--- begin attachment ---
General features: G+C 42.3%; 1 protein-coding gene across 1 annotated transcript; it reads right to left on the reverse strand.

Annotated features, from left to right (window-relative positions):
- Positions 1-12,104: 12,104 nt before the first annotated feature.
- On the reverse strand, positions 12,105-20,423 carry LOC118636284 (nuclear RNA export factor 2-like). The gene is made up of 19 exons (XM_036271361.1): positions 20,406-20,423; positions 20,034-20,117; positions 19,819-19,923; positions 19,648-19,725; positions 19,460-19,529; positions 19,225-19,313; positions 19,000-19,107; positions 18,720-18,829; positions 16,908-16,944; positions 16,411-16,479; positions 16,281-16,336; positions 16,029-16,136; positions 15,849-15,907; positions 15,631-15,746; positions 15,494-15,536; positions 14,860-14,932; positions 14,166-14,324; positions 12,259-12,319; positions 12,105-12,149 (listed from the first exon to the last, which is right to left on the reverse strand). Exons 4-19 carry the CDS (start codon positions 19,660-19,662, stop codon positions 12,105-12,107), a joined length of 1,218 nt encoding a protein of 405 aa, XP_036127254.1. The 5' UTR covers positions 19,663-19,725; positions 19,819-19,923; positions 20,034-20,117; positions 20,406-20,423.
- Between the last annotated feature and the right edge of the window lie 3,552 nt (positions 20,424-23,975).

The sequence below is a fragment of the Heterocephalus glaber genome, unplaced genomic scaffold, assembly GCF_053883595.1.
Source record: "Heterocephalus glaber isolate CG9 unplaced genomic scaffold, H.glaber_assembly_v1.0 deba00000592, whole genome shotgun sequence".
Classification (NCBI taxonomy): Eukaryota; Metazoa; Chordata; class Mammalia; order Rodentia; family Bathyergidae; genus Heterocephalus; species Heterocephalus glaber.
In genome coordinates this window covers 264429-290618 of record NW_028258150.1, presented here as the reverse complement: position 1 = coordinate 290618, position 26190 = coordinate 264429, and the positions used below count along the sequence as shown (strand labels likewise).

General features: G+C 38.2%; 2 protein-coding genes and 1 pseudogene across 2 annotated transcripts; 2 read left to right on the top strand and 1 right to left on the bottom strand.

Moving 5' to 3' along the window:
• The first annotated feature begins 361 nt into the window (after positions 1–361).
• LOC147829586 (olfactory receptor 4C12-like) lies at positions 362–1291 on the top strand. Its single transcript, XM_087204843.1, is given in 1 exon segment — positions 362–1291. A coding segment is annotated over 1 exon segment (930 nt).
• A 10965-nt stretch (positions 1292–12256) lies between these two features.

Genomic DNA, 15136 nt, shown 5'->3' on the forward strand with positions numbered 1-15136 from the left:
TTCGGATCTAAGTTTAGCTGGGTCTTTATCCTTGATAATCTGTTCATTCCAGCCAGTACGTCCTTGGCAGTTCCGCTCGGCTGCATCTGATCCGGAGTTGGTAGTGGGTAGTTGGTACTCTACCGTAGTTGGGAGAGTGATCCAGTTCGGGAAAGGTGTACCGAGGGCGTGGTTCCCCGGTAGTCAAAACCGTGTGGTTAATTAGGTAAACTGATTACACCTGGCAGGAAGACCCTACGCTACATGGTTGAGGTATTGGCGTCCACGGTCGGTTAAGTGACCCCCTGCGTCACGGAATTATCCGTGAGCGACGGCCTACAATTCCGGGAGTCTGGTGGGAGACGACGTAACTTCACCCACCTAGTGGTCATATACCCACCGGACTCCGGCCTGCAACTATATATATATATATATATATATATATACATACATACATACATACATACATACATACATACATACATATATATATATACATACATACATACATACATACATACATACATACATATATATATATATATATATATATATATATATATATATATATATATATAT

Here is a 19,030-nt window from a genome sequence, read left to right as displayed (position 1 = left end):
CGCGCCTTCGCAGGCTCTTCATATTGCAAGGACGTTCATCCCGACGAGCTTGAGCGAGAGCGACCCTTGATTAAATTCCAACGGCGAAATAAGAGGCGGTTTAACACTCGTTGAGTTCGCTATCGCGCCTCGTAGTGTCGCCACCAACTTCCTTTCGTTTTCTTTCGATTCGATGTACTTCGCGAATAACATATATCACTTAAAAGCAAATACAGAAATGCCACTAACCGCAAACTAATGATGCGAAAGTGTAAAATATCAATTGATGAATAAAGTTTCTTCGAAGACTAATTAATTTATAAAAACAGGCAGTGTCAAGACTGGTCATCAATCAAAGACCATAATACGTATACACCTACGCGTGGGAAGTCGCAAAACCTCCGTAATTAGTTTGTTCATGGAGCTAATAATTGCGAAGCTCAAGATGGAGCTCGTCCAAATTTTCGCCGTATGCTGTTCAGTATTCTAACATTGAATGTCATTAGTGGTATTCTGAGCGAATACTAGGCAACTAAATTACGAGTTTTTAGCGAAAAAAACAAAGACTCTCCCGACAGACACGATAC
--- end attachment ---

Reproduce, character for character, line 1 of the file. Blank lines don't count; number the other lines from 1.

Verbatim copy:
General features: G+C 42.3%; 1 protein-coding gene across 1 annotated transcript; it reads right to left on the reverse strand.